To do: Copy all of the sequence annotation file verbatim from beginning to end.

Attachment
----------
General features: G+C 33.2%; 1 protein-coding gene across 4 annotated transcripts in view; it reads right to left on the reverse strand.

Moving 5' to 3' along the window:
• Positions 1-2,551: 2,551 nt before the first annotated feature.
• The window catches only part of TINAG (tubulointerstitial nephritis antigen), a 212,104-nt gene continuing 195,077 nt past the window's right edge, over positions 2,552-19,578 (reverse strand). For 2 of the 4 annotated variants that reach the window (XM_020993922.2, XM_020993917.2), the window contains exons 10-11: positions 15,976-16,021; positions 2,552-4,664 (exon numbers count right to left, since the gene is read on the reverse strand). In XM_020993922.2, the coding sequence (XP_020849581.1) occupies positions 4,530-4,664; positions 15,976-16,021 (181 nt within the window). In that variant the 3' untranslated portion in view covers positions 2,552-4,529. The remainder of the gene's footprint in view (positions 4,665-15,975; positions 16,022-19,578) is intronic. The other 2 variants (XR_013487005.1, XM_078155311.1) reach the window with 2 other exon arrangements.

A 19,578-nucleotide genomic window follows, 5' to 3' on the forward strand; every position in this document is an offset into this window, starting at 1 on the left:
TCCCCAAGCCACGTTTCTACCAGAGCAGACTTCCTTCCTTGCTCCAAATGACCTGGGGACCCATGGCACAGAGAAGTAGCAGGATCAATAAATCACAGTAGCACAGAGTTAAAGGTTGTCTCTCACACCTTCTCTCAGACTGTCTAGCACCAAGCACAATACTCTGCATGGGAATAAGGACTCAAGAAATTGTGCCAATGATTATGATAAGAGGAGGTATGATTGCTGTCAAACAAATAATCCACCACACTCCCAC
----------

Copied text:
General features: G+C 33.2%; 1 protein-coding gene across 4 annotated transcripts in view; it reads right to left on the reverse strand.

Moving 5' to 3' along the window:
• Positions 1-2,551: 2,551 nt before the first annotated feature.
• The window catches only part of TINAG (tubulointerstitial nephritis antigen), a 212,104-nt gene continuing 195,077 nt past the window's right edge, over positions 2,552-19,578 (reverse strand). For 2 of the 4 annotated variants that reach the window (XM_020993922.2, XM_020993917.2), the window contains exons 10-11: positions 15,976-16,021; positions 2,552-4,664 (exon numbers count right to left, since the gene is read on the reverse strand). In XM_020993922.2, the coding sequence (XP_020849581.1) occupies positions 4,530-4,664; positions 15,976-16,021 (181 nt within the window). In that variant the 3' untranslated portion in view covers positions 2,552-4,529. The remainder of the gene's footprint in view (positions 4,665-15,975; positions 16,022-19,578) is intronic. The other 2 variants (XR_013487005.1, XM_078155311.1) reach the window with 2 other exon arrangements.

A 19,578-nucleotide genomic window follows, 5' to 3' on the forward strand; every position in this document is an offset into this window, starting at 1 on the left:
TCCCCAAGCCACGTTTCTACCAGAGCAGACTTCCTTCCTTGCTCCAAATGACCTGGGGACCCATGGCACAGAGAAGTAGCAGGATCAATAAATCACAGTAGCACAGAGTTAAAGGTTGTCTCTCACACCTTCTCTCAGACTGTCTAGCACCAAGCACAATACTCTGCATGGGAATAAGGACTCAAGAAATTGTGCCAATGATTATGATAAGAGGAGGTATGATTGCTGTCAAACAAATAATCCACCACACTCCCAC